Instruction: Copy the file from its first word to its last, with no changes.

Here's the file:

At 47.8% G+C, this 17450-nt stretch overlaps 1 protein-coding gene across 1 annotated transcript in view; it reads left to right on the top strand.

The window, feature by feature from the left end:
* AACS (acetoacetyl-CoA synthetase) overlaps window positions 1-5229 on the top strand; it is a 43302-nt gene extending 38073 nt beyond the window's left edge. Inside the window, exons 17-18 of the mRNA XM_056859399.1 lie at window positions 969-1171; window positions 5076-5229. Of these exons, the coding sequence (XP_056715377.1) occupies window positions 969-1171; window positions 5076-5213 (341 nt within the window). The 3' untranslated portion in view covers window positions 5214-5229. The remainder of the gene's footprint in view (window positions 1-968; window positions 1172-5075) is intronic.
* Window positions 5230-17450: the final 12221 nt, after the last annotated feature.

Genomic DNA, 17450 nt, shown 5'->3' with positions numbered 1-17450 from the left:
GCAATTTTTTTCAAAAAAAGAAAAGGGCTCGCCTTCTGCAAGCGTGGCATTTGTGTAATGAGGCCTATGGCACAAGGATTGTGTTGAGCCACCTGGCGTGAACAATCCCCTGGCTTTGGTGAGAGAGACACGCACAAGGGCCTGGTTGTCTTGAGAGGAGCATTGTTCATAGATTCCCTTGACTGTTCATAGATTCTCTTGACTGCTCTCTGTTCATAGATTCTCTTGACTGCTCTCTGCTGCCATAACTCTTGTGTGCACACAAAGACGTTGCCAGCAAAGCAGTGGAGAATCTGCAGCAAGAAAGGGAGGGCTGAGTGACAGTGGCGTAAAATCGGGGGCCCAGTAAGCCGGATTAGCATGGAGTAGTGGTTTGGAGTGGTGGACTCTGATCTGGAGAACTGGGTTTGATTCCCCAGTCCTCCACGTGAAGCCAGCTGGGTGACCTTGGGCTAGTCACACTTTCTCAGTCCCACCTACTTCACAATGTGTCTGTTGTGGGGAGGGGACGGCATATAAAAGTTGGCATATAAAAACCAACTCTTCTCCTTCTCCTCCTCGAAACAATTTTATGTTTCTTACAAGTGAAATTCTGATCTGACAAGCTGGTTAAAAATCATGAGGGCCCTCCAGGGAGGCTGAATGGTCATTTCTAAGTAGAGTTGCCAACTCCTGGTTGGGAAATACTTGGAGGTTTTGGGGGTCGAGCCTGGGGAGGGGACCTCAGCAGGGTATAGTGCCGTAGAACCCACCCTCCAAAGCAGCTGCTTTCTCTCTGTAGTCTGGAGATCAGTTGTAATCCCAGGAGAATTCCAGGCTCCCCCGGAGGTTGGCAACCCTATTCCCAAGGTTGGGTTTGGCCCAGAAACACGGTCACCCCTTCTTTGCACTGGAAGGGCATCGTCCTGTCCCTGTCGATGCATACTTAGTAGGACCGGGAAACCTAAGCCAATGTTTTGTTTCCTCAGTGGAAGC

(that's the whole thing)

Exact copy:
At 47.8% G+C, this 17450-nt stretch overlaps 1 protein-coding gene across 1 annotated transcript in view; it reads left to right on the top strand.

The window, feature by feature from the left end:
* AACS (acetoacetyl-CoA synthetase) overlaps window positions 1-5229 on the top strand; it is a 43302-nt gene extending 38073 nt beyond the window's left edge. Inside the window, exons 17-18 of the mRNA XM_056859399.1 lie at window positions 969-1171; window positions 5076-5229. Of these exons, the coding sequence (XP_056715377.1) occupies window positions 969-1171; window positions 5076-5213 (341 nt within the window). The 3' untranslated portion in view covers window positions 5214-5229. The remainder of the gene's footprint in view (window positions 1-968; window positions 1172-5075) is intronic.
* Window positions 5230-17450: the final 12221 nt, after the last annotated feature.

Genomic DNA, 17450 nt, shown 5'->3' with positions numbered 1-17450 from the left:
GCAATTTTTTTCAAAAAAAGAAAAGGGCTCGCCTTCTGCAAGCGTGGCATTTGTGTAATGAGGCCTATGGCACAAGGATTGTGTTGAGCCACCTGGCGTGAACAATCCCCTGGCTTTGGTGAGAGAGACACGCACAAGGGCCTGGTTGTCTTGAGAGGAGCATTGTTCATAGATTCCCTTGACTGTTCATAGATTCTCTTGACTGCTCTCTGTTCATAGATTCTCTTGACTGCTCTCTGCTGCCATAACTCTTGTGTGCACACAAAGACGTTGCCAGCAAAGCAGTGGAGAATCTGCAGCAAGAAAGGGAGGGCTGAGTGACAGTGGCGTAAAATCGGGGGCCCAGTAAGCCGGATTAGCATGGAGTAGTGGTTTGGAGTGGTGGACTCTGATCTGGAGAACTGGGTTTGATTCCCCAGTCCTCCACGTGAAGCCAGCTGGGTGACCTTGGGCTAGTCACACTTTCTCAGTCCCACCTACTTCACAATGTGTCTGTTGTGGGGAGGGGACGGCATATAAAAGTTGGCATATAAAAACCAACTCTTCTCCTTCTCCTCCTCGAAACAATTTTATGTTTCTTACAAGTGAAATTCTGATCTGACAAGCTGGTTAAAAATCATGAGGGCCCTCCAGGGAGGCTGAATGGTCATTTCTAAGTAGAGTTGCCAACTCCTGGTTGGGAAATACTTGGAGGTTTTGGGGGTCGAGCCTGGGGAGGGGACCTCAGCAGGGTATAGTGCCGTAGAACCCACCCTCCAAAGCAGCTGCTTTCTCTCTGTAGTCTGGAGATCAGTTGTAATCCCAGGAGAATTCCAGGCTCCCCCGGAGGTTGGCAACCCTATTCCCAAGGTTGGGTTTGGCCCAGAAACACGGTCACCCCTTCTTTGCACTGGAAGGGCATCGTCCTGTCCCTGTCGATGCATACTTAGTAGGACCGGGAAACCTAAGCCAATGTTTTGTTTCCTCAGTGGAAGC